The failure to capture the Free French defensive “box” at Bit Hacheim greatly delayed and disrupted Gen. Erwin Rommel’s Gazala offensive. The Germans and Italians broke though the British lines above Bir Hacheim but couldn’t exploit the breach. Rommel’s forces formed what became known as “The Cauldron” while they waited for the Free French position to be reduced which would allow the Axis mechanized and motorized forces to proceed east without a worry to their flank and rear.
The British Eighth Army launched their armoured brigades at the Cauldron according to their commander, Lieut Gen Neil Ritchie’s plan, Operation Aberdeen, but the Germans cut them to pieces when they neared the screen of 88mm anti tank guns. As the British approached, they were accurately engaged by the longer ranged 88mm guns, and in the confusion, counterattacked by Rommel’s panzers. Moreover, the British counterattacks were uncoordinated brigade sized assaults, of which Rommel commented, “if you attack me in penny packets, then I shall defeat you in detail.” The failure of the Operation Aberdeen allowed Rommel to take the time to reduce Bir Hacheim in a deliberate manner.
Bir Hacheim fell on 9 June 1942, and Rommel unleashed the Afrika Korps two days later on the southern and eastern end of the British Gazala Line, on 11 June.
Even though the Germans were attacking this time, Rommel’s tactics worked just as effectively as they had during Operation Aberdeen. As the German and Italian tanks approached the boxes at Knightsbridge and El Adem, the British tanks charged forward in the grandest tradition of the Scots Greys and Household Cavalry to engage them. They were then consistently massacred by the waiting 88mm anti tanks guns, in position due to superior German radio intercepts, then mopped up by the panzers. With the only British counterattack threats neutralized, Rommel went about systematically reducing the remaining defensive boxes, rendering the Allied defenses to the north and west untenable.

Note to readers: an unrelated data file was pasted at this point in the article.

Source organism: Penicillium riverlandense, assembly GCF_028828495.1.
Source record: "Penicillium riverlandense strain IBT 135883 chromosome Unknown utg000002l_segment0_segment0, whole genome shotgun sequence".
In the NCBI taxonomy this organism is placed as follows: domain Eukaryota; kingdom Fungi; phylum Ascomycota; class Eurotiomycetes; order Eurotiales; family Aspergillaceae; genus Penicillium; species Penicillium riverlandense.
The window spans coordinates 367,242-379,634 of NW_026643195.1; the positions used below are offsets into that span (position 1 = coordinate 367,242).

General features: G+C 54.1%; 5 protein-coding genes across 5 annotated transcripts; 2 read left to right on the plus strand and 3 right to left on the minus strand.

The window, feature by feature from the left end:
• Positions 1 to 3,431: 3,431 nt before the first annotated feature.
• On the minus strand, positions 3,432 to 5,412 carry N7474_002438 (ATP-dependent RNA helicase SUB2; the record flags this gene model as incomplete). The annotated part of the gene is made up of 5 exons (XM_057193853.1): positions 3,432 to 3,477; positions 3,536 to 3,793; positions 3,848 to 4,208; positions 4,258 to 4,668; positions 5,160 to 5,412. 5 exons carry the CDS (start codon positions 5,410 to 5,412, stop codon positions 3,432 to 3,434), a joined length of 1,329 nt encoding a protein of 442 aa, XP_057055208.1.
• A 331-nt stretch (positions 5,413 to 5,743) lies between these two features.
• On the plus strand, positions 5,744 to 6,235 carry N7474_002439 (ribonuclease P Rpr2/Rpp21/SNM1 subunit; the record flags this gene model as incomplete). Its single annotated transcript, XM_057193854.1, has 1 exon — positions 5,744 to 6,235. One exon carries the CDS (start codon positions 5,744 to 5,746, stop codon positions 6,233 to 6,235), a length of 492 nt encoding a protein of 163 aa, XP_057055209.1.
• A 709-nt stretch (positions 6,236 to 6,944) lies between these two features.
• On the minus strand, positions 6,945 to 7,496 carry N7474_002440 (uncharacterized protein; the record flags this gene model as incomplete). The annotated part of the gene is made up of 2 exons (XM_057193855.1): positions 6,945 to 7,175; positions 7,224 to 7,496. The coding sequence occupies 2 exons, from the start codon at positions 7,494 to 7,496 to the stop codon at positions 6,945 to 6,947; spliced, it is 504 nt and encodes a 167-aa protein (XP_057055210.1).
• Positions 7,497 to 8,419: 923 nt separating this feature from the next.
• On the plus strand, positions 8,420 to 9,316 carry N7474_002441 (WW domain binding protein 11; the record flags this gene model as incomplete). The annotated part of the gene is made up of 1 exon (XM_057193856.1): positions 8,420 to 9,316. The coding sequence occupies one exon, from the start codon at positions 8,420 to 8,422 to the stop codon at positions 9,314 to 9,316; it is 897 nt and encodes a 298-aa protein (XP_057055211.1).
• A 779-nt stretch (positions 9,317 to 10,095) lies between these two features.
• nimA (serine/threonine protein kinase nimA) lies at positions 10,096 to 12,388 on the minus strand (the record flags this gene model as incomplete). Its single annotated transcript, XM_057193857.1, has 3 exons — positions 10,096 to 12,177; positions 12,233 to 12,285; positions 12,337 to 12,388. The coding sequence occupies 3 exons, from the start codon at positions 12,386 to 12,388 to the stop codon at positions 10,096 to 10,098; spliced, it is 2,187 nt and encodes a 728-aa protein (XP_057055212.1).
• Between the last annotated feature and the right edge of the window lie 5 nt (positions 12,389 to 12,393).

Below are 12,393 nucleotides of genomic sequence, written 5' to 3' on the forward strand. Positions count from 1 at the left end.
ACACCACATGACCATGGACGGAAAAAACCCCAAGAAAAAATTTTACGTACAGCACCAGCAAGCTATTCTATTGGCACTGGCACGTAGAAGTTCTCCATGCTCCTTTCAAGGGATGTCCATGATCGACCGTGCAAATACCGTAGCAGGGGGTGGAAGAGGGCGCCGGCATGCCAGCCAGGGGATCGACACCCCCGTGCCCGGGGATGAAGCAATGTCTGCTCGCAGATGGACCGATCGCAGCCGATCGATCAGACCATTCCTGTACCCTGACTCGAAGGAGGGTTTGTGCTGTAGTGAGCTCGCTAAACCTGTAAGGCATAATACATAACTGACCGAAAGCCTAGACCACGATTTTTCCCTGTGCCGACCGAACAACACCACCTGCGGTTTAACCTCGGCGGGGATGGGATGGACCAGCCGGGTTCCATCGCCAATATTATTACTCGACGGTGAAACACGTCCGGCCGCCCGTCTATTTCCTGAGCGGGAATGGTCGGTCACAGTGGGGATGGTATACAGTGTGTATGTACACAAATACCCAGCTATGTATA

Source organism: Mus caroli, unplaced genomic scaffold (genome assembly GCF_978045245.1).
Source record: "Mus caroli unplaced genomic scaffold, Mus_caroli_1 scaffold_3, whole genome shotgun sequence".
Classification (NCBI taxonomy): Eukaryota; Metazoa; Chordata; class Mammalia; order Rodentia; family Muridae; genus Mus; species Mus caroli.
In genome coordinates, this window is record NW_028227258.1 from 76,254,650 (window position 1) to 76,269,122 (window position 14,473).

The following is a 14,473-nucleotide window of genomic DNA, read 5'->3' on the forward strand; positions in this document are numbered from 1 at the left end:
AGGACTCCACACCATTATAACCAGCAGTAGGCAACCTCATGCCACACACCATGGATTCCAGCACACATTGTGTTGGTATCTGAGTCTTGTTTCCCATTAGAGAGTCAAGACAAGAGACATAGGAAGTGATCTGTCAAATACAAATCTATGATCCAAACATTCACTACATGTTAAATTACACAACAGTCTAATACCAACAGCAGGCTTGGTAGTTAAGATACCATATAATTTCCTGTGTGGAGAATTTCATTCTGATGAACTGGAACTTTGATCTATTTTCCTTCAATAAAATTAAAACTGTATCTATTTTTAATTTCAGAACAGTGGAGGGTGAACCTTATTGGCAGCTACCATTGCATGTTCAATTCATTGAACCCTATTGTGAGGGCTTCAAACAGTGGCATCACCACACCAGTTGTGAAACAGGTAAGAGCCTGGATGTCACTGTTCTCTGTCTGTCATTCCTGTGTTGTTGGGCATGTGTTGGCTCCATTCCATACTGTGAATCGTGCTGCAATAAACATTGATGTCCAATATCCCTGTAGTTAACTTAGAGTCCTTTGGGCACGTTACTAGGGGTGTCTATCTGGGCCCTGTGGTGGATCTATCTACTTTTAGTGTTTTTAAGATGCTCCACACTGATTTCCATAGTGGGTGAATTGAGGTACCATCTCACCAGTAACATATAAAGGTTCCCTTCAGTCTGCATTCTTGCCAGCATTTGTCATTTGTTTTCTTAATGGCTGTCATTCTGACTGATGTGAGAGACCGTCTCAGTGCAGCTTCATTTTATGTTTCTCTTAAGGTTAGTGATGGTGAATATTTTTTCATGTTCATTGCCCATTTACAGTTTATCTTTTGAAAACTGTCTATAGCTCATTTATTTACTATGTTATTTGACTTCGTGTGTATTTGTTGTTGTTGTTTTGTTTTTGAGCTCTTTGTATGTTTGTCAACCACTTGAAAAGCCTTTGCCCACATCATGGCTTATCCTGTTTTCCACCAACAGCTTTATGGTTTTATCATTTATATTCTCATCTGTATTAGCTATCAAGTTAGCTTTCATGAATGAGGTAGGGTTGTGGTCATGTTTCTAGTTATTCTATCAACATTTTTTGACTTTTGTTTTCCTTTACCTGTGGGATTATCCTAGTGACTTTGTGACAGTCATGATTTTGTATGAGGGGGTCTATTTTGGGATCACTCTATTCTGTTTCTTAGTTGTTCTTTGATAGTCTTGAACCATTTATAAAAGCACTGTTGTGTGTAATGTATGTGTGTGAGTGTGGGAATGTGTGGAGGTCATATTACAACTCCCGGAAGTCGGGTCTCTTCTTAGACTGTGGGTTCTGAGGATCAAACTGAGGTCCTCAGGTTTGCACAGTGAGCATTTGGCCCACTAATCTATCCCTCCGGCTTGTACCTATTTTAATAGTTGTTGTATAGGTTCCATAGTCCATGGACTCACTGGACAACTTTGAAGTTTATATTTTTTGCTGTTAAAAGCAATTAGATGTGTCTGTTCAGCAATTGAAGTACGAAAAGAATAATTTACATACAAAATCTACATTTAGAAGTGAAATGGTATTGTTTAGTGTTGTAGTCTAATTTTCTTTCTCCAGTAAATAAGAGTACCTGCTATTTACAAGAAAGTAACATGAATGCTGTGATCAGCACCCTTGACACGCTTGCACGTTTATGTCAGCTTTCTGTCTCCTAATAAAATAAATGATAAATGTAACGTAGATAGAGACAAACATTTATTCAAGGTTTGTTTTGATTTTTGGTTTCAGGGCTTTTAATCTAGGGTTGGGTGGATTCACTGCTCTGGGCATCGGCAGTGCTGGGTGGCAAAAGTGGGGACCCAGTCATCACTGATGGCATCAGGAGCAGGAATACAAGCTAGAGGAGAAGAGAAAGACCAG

On 13 June 1942, the British lost nearly 400 tanks, and the Knightsbridge box fell. Rommel’s panzers were now in a position to isolate the port of Tobruk, and more importantly cut off the remainder of the British Eighth Army on the coast road and Gazala Line. The damage to the Eigth Army was so extensive that many troops referred to 13 June 1942, as “Black Saturday”. Gen Claude Auchlinek, the commander of all Allied troops in the Western Desert, authorized Ritchie to withdraw from the Gazala Line to a position south of Tobruk, and if that couldn’t be held, to the Egyptian frontier.
The Gazala Line was broken. British, Commonwealth, and Allied troops streamed east, and in some cases counterattacked east. Rommel wouldn’t relent on his assaults and the Eighth Army had no time to consolidate a defensive line anchored on Tobruk. The British fled further east to reach the safety of the bottlenecks on the Egyptian frontier: whether Mersa Matruh, or the small town of El Alamein.
The painstaking gains made by Operation Crusader the year prior were erased in less than three weeks. Despite superiority in men, tanks, artillery, and equipment of all kinds, Ritchie could not contain Rommel. He lost nearly a thousand tanks, including almost all of his new lend lease American Grant tanks, and left Rommel with the initiative. The Battle of Gazala was Rommel’s finest moment, though it was almost entirely due to his cryptanalysts and 88mm anti aircraft guns used in a now familiar role. Nonetheless, through Rommel’s leadership, the Axis troops leveraged their asymmetrical advantages against his adversaries’ self imposed constraints, namely limiting the size of the armoured formations, to great effect.
The Germans and Italians would capture countless tons of much needed Allied equipment, and chased the British far into Egypt. The advance would call into question the need for Operation Herkules, the invasion of Malta, then in its final preparations. Tobruk would fall under siege a second time.
Tobruk had held out the year before for nine months, but it would not do so again.